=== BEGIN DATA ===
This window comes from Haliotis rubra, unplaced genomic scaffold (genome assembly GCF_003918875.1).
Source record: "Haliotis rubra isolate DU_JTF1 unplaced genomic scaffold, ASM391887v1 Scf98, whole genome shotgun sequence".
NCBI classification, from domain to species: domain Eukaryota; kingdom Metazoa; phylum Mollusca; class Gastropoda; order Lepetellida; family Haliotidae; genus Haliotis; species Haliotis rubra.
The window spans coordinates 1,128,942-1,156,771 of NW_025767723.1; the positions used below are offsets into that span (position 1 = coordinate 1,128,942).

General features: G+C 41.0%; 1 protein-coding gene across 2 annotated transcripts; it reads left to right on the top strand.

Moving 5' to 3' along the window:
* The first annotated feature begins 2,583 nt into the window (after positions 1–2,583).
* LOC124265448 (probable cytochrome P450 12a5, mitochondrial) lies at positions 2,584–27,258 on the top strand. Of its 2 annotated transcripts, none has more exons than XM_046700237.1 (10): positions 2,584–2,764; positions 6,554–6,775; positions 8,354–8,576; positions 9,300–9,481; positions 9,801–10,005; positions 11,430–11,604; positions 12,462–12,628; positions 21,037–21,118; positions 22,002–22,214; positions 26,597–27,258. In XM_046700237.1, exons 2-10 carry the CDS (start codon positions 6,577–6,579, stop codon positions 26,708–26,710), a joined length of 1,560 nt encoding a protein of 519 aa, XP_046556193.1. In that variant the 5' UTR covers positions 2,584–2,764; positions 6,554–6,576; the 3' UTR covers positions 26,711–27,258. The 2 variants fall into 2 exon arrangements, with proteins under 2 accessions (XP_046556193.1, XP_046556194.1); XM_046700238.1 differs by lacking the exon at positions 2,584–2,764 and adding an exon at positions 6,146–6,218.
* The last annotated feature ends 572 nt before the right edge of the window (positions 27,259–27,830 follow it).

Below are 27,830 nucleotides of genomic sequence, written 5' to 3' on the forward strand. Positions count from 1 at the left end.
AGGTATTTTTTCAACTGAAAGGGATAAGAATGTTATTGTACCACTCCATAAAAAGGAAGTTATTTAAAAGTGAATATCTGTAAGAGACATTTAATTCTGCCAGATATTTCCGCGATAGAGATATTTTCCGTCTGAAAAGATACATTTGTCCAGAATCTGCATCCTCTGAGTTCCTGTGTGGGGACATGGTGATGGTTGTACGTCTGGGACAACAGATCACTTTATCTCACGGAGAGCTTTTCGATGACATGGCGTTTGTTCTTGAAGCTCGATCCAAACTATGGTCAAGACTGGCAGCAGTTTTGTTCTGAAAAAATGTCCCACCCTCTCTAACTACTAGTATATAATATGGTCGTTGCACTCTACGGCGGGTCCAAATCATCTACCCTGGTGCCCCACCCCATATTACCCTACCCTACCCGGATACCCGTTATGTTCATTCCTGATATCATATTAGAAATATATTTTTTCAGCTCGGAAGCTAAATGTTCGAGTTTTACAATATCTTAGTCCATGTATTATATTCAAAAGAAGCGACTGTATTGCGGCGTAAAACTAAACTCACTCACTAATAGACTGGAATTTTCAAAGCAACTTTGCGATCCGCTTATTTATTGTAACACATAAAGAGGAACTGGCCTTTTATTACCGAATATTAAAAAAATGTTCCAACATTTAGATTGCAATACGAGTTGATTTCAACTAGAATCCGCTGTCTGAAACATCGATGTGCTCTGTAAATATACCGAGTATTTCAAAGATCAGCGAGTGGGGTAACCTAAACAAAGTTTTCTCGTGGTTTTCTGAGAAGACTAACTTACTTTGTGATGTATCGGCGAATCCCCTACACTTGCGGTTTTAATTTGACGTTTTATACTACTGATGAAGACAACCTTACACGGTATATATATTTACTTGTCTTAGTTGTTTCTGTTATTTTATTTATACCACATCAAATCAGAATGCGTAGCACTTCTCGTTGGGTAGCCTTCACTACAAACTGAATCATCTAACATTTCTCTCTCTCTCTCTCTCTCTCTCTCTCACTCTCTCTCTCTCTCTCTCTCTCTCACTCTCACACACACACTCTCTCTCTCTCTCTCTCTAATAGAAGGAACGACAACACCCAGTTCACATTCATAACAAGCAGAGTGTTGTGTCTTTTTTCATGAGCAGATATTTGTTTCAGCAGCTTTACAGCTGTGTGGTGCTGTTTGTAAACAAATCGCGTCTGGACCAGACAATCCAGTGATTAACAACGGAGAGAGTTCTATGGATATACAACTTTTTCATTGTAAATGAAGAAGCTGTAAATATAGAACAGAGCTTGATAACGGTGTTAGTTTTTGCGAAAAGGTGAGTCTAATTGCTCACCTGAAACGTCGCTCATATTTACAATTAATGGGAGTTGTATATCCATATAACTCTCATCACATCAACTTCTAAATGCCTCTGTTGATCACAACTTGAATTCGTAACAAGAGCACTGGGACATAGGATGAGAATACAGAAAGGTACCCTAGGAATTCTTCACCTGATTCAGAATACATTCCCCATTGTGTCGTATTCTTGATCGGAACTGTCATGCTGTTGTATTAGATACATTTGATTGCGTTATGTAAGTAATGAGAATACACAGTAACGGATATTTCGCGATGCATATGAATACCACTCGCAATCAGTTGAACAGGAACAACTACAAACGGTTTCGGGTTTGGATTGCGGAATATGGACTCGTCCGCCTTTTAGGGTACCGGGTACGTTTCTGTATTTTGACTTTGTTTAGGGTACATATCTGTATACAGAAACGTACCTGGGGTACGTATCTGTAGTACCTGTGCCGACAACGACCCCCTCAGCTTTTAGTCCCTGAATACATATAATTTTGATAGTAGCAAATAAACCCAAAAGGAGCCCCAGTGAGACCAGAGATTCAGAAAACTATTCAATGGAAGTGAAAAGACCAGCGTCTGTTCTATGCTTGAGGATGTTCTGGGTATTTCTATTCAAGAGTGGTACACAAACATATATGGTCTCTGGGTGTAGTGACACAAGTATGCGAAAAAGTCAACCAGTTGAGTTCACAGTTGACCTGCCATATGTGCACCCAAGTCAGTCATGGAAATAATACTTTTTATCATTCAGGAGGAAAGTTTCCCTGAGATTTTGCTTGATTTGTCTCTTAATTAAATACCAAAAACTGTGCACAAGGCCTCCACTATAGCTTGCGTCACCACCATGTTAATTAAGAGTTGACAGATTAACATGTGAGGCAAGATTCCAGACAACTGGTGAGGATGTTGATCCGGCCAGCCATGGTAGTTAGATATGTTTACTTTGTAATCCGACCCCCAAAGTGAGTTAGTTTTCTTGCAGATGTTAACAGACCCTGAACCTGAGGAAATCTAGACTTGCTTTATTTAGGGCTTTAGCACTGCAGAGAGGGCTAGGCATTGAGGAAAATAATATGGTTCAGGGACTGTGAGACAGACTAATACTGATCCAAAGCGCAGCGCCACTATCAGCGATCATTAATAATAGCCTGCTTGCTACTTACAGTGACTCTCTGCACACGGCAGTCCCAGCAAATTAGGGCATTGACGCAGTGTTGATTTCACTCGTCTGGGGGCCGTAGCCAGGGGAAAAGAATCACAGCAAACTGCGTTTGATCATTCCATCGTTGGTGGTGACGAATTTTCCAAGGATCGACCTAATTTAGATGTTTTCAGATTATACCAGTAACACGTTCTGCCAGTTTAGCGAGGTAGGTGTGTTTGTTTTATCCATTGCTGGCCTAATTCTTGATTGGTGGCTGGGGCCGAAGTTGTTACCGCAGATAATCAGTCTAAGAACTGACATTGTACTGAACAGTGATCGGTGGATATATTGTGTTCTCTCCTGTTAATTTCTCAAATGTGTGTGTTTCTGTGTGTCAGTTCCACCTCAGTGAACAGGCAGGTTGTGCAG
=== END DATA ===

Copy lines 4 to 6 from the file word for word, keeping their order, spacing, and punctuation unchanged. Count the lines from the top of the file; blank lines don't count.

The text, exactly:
The window spans coordinates 1,128,942-1,156,771 of NW_025767723.1; the positions used below are offsets into that span (position 1 = coordinate 1,128,942).

General features: G+C 41.0%; 1 protein-coding gene across 2 annotated transcripts; it reads left to right on the top strand.

Moving 5' to 3' along the window: